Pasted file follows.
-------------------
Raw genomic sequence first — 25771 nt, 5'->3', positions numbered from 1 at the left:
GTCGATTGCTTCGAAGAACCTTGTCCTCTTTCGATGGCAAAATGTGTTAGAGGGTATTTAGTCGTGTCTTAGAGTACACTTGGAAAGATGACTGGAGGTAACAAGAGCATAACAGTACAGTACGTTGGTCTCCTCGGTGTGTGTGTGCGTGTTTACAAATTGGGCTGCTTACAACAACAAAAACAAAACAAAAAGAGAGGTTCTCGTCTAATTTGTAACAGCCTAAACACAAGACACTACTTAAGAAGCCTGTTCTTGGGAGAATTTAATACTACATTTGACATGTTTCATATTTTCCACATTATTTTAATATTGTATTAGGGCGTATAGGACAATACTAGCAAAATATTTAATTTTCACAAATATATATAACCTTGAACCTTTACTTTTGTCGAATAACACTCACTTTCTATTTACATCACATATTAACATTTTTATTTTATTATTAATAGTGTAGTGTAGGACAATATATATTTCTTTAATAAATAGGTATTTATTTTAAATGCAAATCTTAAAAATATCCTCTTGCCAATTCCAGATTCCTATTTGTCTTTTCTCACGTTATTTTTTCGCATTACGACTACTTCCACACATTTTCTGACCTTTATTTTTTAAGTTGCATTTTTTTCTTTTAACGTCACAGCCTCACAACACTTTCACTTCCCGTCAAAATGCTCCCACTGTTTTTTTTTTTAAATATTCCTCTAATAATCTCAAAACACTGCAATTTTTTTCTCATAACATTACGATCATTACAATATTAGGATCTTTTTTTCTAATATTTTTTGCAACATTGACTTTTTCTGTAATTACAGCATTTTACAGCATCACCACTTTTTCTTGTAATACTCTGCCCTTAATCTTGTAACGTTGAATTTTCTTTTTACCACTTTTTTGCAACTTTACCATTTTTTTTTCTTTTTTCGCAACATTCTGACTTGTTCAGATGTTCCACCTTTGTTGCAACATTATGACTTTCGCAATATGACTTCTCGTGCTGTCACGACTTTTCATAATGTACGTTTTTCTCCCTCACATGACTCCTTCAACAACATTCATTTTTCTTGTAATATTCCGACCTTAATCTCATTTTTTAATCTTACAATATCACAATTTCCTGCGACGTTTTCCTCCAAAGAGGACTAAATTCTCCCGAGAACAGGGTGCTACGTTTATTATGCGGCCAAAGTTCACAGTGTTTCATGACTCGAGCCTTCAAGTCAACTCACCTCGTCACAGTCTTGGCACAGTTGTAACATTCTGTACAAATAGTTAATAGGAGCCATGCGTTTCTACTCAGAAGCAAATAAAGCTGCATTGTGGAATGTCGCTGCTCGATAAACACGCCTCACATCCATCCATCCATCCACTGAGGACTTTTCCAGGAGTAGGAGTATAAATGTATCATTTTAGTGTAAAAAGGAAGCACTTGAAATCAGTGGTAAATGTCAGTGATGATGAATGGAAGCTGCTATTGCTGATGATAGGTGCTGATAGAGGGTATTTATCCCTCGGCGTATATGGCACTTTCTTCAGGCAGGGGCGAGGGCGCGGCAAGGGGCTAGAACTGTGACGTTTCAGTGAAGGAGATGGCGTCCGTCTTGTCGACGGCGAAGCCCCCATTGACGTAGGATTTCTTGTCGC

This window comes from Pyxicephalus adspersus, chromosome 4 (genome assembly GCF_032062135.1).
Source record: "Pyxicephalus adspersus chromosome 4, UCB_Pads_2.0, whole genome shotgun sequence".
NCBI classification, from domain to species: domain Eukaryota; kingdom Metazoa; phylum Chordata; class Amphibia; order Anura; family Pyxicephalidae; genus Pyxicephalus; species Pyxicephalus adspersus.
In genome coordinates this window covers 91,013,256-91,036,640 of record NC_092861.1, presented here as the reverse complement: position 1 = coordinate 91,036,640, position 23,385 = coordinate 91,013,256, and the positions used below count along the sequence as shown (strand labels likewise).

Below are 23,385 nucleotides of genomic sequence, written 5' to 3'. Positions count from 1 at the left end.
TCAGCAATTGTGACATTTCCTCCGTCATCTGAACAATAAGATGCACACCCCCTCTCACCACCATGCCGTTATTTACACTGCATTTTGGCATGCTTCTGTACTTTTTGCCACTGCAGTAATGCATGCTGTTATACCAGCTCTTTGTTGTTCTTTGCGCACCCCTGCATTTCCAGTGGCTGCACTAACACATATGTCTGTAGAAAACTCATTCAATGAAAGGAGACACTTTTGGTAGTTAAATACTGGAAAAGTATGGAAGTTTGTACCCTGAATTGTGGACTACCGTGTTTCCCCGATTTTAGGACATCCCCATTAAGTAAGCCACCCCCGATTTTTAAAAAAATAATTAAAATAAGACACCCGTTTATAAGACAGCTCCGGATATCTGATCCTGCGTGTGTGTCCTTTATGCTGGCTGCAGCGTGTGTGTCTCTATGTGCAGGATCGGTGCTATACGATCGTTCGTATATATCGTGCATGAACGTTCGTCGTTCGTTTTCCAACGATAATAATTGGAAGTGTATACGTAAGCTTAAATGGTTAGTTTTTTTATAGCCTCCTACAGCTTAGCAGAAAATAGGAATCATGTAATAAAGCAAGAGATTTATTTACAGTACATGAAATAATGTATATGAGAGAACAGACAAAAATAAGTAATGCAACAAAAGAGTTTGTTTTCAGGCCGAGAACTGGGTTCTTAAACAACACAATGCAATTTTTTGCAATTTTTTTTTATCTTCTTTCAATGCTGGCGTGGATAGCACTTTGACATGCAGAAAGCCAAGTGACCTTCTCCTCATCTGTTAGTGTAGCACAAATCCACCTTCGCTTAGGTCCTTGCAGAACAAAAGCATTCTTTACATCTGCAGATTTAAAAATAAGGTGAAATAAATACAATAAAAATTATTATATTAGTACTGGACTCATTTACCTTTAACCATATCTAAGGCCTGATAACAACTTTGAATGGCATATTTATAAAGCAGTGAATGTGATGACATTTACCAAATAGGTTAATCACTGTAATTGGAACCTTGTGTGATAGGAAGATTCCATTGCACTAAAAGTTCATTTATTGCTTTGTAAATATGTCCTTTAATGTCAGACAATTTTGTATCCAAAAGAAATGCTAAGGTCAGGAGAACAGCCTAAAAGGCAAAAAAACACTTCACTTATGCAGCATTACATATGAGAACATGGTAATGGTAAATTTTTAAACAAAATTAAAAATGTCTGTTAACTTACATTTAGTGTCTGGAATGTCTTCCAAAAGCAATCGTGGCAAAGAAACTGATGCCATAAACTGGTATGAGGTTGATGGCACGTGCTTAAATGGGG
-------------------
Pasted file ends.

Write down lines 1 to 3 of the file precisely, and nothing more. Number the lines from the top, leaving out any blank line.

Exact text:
Raw genomic sequence first — 25771 nt, 5'->3', positions numbered from 1 at the left:
GTCGATTGCTTCGAAGAACCTTGTCCTCTTTCGATGGCAAAATGTGTTAGAGGGTATTTAGTCGTGTCTTAGAGTACACTTGGAAAGATGACTGGAGGTAACAAGAGCATAACAGTACAGTACGTTGGTCTCCTCGGTGTGTGTGTGCGTGTTTACAAATTGGGCTGCTTACAACAACAAAAACAAAACAAAAAGAGAGGTTCTCGTCTAATTTGTAACAGCCTAAACACAAGACACTACTTAAGAAGCCTGTTCTTGGGAGAATTTAATACTACATTTGACATGTTTCATATTTTCCACATTATTTTAATATTGTATTAGGGCGTATAGGACAATACTAGCAAAATATTTAATTTTCACAAATATATATAACCTTGAACCTTTACTTTTGTCGAATAACACTCACTTTCTATTTACATCACATATTAACATTTTTATTTTATTATTAATAGTGTAGTGTAGGACAATATATATTTCTTTAATAAATAGGTATTTATTTTAAATGCAAATCTTAAAAATATCCTCTTGCCAATTCCAGATTCCTATTTGTCTTTTCTCACGTTATTTTTTCGCATTACGACTACTTCCACACATTTTCTGACCTTTATTTTTTAAGTTGCATTTTTTTCTTTTAACGTCACAGCCTCACAACACTTTCACTTCCCGTCAAAATGCTCCCACTGTTTTTTTTTTTAAATATTCCTCTAATAATCTCAAAACACTGCAATTTTTTTCTCATAACATTACGATCATTACAATATTAGGATCTTTTTTTCTAATATTTTTTGCAACATTGACTTTTTCTGTAATTACAGCATTTTACAGCATCACCACTTTTTCTTGTAATACTCTGCCCTTAATCTTGTAACGTTGAATTTTCTTTTTACCACTTTTTTGCAACTTTACCATTTTTTTTTCTTTTTTCGCAACATTCTGACTTGTTCAGATGTTCCACCTTTGTTGCAACATTATGACTTTCGCAATATGACTTCTCGTGCTGTCACGACTTTTCATAATGTACGTTTTTCTCCCTCACATGACTCCTTCAACAACATTCATTTTTCTTGTAATATTCCGACCTTAATCTCATTTTTTAATCTTACAATATCACAATTTCCTGCGACGTTTTCCTCCAAAGAGGACTAAATTCTCCCGAGAACAGGGTGCTACGTTTATTATGCGGCCAAAGTTCACAGTGTTTCATGACTCGAGCCTTCAAGTCAACTCACCTCGTCACAGTCTTGGCACAGTTGTAACATTCTGTACAAATAGTTAATAGGAGCCATGCGTTTCTACTCAGAAGCAAATAAAGCTGCATTGTGGAATGTCGCTGCTCGATAAACACGCCTCACATCCATCCATCCATCCACTGAGGACTTTTCCAGGAGTAGGAGTATAAATGTATCATTTTAGTGTAAAAAGGAAGCACTTGAAATCAGTGGTAAATGTCAGTGATGATGAATGGAAGCTGCTATTGCTGATGATAGGTGCTGATAGAGGGTATTTATCCCTCGGCGTATATGGCACTTTCTTCAGGCAGGGGCGAGGGCGCGGCAAGGGGCTAGAACTGTGACGTTTCAGTGAAGGAGATGGCGTCCGTCTTGTCGACGGCGAAGCCCCCATTGACGTAGGATTTCTTGTCGC

This window comes from Pyxicephalus adspersus, chromosome 4 (genome assembly GCF_032062135.1).